Got a rash? iPad, other devices might be the cause (Update 2)
Unexplained rash? Check your iPad. It turns out the popular tablet computer may contain nickel, one of the most common allergy-inducing metals.
Recent reports in medical journals detail nickel allergies from a variety of personal electronic devices, including laptops and cellphones. But it was an Apple iPad that caused an itchy body rash in an 11-year-old boy recently treated at a San Diego hospital, according to a report in Monday's Pediatrics.
Nickel rashes aren't life-threatening, but they can be very uncomfortable, and they may require treatment with steroids and antibiotics if the skin eruptions become infected, said Dr. Sharon Jacob, a dermatologist at Rady Children's Hospital, where the boy was treated. Jacob, who co-wrote the report, said the young patient had to miss school because of the rash.
The boy discussed in the Pediatrics report had a common skin condition that causes scaly patches, but he developed a different rash all over his body that didn't respond to usual treatment. Skin testing showed he had a nickel allergy, and doctors traced it to an iPad his family had bought in 2010.
Doctors tested the device and detected a chemical found in nickel in the iPad's outside coating.
"He used the iPad daily," Jacob said.
He got better after putting it in a protective case, she said.
Whether all iPad models and other Apple devices contain nickel is uncertain.
Apple spokesman Chris Gaither said the company's "products are made from the highest quality materials and meet the same strict standards set for jewelry by both the U.S. Consumer Safety Product Commission and their counterparts in Europe."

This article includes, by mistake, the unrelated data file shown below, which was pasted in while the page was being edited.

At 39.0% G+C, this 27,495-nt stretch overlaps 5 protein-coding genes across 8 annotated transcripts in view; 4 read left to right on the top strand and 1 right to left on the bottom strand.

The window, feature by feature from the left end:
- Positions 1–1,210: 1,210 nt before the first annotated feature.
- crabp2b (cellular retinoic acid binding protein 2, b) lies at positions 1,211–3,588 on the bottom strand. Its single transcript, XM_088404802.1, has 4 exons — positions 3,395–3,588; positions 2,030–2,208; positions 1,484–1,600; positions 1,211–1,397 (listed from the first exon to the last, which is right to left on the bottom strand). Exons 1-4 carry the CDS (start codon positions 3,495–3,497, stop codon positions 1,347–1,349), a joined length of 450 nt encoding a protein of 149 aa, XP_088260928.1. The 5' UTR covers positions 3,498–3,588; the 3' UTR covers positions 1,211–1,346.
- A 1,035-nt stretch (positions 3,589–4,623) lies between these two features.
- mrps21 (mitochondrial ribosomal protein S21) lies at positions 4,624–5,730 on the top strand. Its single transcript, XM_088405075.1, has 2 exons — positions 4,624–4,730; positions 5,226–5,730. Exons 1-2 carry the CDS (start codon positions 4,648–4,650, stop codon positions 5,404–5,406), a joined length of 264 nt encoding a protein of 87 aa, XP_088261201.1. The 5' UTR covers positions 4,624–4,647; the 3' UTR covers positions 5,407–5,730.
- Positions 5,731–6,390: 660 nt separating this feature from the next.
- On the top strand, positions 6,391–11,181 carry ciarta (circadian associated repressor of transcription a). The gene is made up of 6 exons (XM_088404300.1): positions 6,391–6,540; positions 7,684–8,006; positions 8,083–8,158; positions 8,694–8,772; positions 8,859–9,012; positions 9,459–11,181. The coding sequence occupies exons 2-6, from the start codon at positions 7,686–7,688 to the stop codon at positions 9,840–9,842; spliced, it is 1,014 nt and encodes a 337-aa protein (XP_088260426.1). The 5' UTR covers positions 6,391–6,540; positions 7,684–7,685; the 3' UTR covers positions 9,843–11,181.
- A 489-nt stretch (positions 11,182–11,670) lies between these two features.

"We have found that allergies like the one reported in this case are extremely rare," he said in an emailed statement.
Microsoft spokeswoman Ryan Bartholomew declined to comment on whether that company's devices contain nickel.
Amy Storey, a spokeswoman for CTIA-The Wireless Association trade group, said nickel isn't widely used in the industry's products' outer coatings because it can block radiofrequency signals from reaching the devices. She said she didn't know which makers use it.
People with existing nickel allergies are at risk for rashes from nickel-containing devices. According to an advisory about cellphones on the website of the Nickel Institute, a global association based in Toronto representing nickel producers, the risk arises from contact with nickel-plated outer surfaces "over prolonged periods of time."
"The length of time required to elicit an allergic reaction will vary from 5 or 10 minutes to never, depending on the sensitivity of the individual," the advisory says.
Nickel rashes also have been traced to other common products including some jewelry, eyeglass frames and zippers.
Jacob said evidence suggests nickel allergies are becoming more common, or increasingly recognized. She cited national data showing that about 25 percent of children who get skin tests for allergies have nickel allergies, versus about 17 percent a decade ago.
Clare Richardson, spokeswoman for the Nickel Institute, said research shows as many as 17 percent of women and 3 percent of men in the general population have nickel allergies. She noted that the European Union has legislation aimed at limiting the amount of nickel that can be released from products that come in direct and prolonged contact with skin.
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